In an increasingly globalised world, processes of development and social transformation are being shaped in new and important ways by transnational flows of capital, goods, ideas and people. The Open University’s international development research has a long-standing engagement with these flows, the relations they bring into being, and the social, economic, political and cultural impacts they have. OU academics working in this area have a wide range of expertise, including on the development role of migrants and diaspora groups, everyday intercultural interaction, and the implications of migration for gender and care-roles. Building on our work on increased Chinese migration to Africa and the return migration of Indian scientists, we are increasingly interested in research on ‘South–South’ and ‘North–South’ migration and how these expanding flows might present novel development opportunities, particularly when coupled to the emergence of ‘new’ middle classes in the Global South.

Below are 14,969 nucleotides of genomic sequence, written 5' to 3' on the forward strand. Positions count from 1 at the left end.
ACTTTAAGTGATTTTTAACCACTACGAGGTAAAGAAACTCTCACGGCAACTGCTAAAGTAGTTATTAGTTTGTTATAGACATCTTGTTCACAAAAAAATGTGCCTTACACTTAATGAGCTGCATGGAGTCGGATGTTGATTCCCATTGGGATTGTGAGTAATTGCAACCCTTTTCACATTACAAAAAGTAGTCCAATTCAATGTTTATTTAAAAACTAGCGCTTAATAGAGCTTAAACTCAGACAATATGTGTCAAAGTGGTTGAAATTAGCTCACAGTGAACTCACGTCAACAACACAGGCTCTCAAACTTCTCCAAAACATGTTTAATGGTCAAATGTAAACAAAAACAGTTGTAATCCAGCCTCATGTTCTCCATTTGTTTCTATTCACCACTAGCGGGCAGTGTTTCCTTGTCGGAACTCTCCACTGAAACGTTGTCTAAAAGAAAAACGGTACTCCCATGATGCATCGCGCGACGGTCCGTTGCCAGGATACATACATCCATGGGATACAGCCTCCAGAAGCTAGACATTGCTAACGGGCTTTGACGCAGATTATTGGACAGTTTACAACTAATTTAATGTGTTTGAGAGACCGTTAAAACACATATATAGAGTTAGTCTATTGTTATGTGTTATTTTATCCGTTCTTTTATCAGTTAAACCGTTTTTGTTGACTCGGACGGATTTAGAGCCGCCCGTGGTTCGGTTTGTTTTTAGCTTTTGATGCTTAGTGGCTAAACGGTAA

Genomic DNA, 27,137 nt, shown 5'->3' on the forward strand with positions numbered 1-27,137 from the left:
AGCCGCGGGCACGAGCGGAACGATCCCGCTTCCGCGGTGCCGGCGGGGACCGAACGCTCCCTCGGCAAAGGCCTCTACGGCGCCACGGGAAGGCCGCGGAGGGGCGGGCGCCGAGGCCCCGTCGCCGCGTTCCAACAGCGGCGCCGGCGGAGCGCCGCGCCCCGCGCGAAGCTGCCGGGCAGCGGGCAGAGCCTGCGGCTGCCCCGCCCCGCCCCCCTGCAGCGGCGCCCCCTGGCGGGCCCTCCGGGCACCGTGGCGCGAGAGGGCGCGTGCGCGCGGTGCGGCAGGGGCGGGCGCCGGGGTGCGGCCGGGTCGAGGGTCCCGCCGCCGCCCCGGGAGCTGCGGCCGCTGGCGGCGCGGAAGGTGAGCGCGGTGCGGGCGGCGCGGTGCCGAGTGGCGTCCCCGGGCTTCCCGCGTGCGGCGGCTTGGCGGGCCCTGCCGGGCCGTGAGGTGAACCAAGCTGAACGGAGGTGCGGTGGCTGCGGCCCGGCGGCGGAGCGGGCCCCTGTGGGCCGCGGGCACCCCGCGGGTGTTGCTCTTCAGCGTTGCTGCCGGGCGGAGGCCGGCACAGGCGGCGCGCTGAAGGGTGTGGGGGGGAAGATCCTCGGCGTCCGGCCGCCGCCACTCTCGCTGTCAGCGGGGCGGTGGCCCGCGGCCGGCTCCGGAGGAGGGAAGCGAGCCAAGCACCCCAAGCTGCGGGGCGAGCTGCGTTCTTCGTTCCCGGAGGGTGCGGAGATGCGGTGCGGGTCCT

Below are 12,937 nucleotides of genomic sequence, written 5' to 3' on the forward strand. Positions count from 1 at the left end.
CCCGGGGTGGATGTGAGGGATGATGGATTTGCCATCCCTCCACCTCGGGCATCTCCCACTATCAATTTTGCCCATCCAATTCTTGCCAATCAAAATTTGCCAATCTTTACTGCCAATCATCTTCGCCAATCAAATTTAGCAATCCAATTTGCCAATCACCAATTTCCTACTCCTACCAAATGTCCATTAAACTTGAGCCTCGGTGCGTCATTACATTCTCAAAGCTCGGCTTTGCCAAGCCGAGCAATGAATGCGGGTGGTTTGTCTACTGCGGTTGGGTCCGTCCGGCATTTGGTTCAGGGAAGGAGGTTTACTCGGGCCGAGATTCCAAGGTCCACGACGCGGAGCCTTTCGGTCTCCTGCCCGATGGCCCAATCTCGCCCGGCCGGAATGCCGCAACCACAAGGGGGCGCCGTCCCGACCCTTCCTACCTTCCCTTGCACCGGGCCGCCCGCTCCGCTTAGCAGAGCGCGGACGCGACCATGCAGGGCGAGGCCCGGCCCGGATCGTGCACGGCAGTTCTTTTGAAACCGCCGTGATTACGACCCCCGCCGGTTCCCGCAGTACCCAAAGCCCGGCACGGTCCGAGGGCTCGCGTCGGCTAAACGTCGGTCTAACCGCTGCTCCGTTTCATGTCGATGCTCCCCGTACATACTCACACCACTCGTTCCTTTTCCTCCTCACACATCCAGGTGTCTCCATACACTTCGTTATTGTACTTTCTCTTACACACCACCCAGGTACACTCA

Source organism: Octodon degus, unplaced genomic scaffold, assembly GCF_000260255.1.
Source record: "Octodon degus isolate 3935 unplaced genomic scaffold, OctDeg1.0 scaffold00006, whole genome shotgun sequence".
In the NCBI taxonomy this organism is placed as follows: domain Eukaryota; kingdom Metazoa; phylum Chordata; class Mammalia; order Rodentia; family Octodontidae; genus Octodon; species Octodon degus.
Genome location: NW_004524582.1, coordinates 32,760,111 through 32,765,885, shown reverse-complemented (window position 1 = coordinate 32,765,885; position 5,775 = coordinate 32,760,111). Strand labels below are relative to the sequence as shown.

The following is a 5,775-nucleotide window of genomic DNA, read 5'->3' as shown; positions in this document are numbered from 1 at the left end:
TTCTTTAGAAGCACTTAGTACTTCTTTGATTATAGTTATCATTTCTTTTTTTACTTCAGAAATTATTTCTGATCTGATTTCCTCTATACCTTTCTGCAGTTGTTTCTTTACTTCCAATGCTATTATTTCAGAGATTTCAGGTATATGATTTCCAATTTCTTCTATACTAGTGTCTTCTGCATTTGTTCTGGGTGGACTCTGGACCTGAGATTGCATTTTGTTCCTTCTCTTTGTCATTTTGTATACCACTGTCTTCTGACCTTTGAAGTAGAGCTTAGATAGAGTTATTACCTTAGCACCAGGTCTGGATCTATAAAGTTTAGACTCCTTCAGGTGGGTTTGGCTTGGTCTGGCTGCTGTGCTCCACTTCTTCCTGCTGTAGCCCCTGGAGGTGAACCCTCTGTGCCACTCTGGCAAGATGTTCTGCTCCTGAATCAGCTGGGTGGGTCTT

We have a growing number of research students working the field of migration, transnationalism and development, including on the relationship of the Chilean diaspora to homeland politics, the gender implications of Sudanese migration, and the politics and impacts of international volunteering.